It was a cold morning on Saturday the first of December as I made my way to the Liberal Democrats headquarters in Great George Street, London. Today was the count to establish all the MEP candidates for England – London were to choose eight of which I hoped to be one. I had enjoyed the campaign over the last six weeks and meeting London’s Liberal Democrats, but now it was over and time to see how the London members had voted. There was a distinct ‘exam results’ feeling – with that mixture of helplessness and apprehension that all former students are familiar with.
The count for all of England’s regions was to take place that day but fortunately London were first on. Most of my fellow candidates were there and, with those from other regions waiting, we all hovered in the kitchen and corridor. Topics for discussion included the recent Croydon North by-election, the Thames Christmas cruise, and the Middle East (The EU-Israeli agreement being the most common subject of my email in-box).
A slight delay in the announcement occurred due to a computer problem, which meant the candidates for the next count started arriving and the area got very crowded. It reminded me of the old joke about Liberal MPs in a taxi when I started thinking how many Liberal Democrat European candidates can you squeeze into a corridor?
Finally, the call went out for the London candidates, we entered the presentation room and sat along the long table like they do in The Apprentice. Who will be fired?
We were treated to a whole series of charts but it was the first list that decided it. The eight candidates were listed in front of us – and my name was not there. As the programme worked through the spreadsheets to explain how the eight were put into order, my heart continued to sink.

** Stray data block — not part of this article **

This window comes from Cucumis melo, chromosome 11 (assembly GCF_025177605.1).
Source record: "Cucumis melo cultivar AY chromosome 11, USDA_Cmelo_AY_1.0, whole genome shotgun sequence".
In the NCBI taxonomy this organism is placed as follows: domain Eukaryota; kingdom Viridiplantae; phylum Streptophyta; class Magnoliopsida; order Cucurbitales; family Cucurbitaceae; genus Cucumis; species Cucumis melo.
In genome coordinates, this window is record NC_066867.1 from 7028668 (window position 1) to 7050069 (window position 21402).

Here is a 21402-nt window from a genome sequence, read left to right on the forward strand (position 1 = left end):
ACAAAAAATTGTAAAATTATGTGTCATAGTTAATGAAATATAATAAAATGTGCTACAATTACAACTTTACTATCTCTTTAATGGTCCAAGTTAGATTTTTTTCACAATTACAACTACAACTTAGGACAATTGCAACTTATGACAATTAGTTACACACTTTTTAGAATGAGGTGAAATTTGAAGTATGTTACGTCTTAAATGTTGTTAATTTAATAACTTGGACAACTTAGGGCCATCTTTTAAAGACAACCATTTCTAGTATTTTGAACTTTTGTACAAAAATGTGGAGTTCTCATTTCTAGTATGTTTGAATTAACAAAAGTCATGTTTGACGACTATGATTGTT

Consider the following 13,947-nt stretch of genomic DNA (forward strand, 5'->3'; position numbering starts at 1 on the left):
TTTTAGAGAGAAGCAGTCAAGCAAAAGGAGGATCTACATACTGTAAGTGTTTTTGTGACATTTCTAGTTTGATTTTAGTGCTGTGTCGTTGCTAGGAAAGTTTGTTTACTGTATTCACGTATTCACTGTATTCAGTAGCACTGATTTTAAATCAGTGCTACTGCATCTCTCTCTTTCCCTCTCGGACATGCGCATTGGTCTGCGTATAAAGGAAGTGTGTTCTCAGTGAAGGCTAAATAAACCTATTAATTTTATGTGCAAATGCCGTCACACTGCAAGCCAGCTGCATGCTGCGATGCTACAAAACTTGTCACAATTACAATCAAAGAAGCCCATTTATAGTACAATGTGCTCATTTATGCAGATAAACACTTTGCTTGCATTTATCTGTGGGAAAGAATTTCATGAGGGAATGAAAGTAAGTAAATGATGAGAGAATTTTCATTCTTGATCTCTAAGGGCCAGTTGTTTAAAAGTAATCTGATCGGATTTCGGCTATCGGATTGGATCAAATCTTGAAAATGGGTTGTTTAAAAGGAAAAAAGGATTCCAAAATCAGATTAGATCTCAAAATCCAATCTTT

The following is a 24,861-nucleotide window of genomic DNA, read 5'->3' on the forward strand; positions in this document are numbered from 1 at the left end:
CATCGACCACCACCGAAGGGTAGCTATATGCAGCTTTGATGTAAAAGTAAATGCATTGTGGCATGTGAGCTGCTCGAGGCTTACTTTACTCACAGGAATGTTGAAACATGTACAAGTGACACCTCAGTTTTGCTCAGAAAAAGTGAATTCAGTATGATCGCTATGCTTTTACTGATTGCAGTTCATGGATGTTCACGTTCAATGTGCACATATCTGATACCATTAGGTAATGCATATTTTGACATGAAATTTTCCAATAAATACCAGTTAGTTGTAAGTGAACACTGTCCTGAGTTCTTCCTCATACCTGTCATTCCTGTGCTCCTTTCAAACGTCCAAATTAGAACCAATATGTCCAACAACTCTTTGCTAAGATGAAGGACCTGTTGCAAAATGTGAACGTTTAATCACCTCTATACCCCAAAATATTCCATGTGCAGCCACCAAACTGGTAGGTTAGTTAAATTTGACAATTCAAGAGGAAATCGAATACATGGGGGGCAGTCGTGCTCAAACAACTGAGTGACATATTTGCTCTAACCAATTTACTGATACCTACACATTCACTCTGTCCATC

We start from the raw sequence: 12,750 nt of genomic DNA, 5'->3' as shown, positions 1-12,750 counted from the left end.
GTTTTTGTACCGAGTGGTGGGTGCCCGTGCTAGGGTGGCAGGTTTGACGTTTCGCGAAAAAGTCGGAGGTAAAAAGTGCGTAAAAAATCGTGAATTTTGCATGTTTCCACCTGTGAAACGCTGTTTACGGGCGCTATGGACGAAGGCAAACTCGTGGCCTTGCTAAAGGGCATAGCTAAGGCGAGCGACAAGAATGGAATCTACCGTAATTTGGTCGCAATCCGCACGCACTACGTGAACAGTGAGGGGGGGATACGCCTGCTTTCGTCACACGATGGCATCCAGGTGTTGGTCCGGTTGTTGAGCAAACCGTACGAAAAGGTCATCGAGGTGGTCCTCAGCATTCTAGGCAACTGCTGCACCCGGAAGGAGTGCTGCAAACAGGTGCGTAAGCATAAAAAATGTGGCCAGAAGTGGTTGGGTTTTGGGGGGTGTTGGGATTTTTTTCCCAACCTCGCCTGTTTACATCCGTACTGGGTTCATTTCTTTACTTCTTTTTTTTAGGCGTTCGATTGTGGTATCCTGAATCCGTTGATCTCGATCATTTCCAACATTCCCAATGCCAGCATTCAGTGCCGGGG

We Liberal Democrats are used to disappointment, and I get my fair share (as any regular reader of this blog can testify), but it is still not easy. I’ve worked in London since 1994 and know the city very well. However, I was aware from the start that I was not too well known, lacked a local party base, and hence the odds were against me. Of course I was not expecting to come near the top – but was hoping to get on the list as a marker to campaign towards and promote myself. Sadly, back to square one.
This was my first campaign of this type carried out over six weeks, I did enjoy it, and I’ve learnt quite a bit to take away. If I am still in London next time round, I intend to have another bash – and by 2017-2018 who knows what the political climate will be like?
The main consolation was meeting the eight people on the London list – a highly impressive group of people with a formidable list of achievements and experience. Despite being rivals, everyone was courteous and friendly and the campaign was held in a great spirit. The air of positivity and cheerfulness as we discussed European issues, as well as the various email exchanges and discussions with the members that I met, made a great comparison to the gloom and doom we get so much of from the Tories and UKIP.
I am glad we have such a strong Liberal Democrat team to present to Londoners and I hope they do well.